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Supporting Active Reading, Just-in-Time Reading, and Reading Avoidance

Jodi Schneider

I'd like to contribute to use cases and examples in our Beyond the PDF discussions. Reading is an activity that has been heavily studied in the library & information science and usability communities. It's also key to our preference for the scientific paper over other forms (i.e. the fact-based database, the oral presentation). My goal is to translate these findings into ideas for future prototypes.

At the moment, three main topics stand out in my mind: active reading, just-in-time reading, and reading avoidance. By "active reading", I mean purposeful often non-linear reading, often accompanied by skimming, scanning, highlighting, and note-taking. By "just-in-time" reading, I mean delving into the literature at the end-stages of the writing process, to scan for omitted literature or new findings. "Reading avoidance" means assessing and exploiting content with as little actual reading as possible.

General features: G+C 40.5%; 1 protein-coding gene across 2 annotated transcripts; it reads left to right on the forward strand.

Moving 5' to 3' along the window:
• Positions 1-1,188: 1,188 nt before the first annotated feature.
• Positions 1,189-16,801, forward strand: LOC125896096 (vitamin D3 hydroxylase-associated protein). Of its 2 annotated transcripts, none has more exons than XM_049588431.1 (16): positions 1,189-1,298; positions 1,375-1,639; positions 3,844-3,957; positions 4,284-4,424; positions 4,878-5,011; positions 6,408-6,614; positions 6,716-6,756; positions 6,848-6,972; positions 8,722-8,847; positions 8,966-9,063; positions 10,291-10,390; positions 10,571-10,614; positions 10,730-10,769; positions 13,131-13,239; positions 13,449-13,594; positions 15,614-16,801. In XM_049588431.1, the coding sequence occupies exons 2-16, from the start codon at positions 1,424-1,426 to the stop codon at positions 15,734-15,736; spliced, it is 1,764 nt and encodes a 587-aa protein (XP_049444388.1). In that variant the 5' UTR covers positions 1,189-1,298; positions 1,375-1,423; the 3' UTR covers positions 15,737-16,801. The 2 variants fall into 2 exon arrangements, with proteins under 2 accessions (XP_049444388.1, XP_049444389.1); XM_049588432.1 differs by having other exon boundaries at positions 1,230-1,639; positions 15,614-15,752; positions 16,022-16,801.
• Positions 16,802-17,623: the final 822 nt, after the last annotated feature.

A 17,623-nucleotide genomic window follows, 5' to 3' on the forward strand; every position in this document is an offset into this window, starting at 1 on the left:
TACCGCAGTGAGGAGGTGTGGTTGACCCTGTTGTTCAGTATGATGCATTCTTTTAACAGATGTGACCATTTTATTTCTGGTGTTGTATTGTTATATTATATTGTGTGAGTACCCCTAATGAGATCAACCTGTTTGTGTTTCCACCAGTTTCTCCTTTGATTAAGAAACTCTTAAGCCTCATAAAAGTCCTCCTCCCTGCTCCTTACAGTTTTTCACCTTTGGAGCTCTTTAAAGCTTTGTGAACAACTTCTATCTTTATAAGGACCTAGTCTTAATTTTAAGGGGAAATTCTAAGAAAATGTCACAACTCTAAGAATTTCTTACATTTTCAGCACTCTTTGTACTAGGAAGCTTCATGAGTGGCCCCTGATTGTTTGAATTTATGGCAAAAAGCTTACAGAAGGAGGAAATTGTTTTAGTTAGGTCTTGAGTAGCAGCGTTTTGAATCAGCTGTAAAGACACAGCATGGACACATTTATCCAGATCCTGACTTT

Renear & Palmer call for ontologies to be used not only for retrieval, but also for "ontology-aware reading tools". In order to envision the reading tools of the future, we need to look at what is known about what scientists actually do when they read, their underlying reasons for reading, and the ways in which the PDF (and other forms of the scientific paper) are meeting and falling short of their needs.

Selected references:

Renear, Allen H., and Carole L. Palmer. 2009. “Strategic Reading, Ontologies, and the Future of Scientific Publishing.” Science 325:828-832.  

Tenopir, Carol, Donald W. King, Sheri Edwards, and Lei Wu. 2009. “Electronic journals and changes in scholarly article seeking and reading patterns.” Aslib Proceedings 61:5-32. 

Marshall, Catherine C. 2009 Reading and Writing the Electronic Book. Morgan and Claypool Publishers.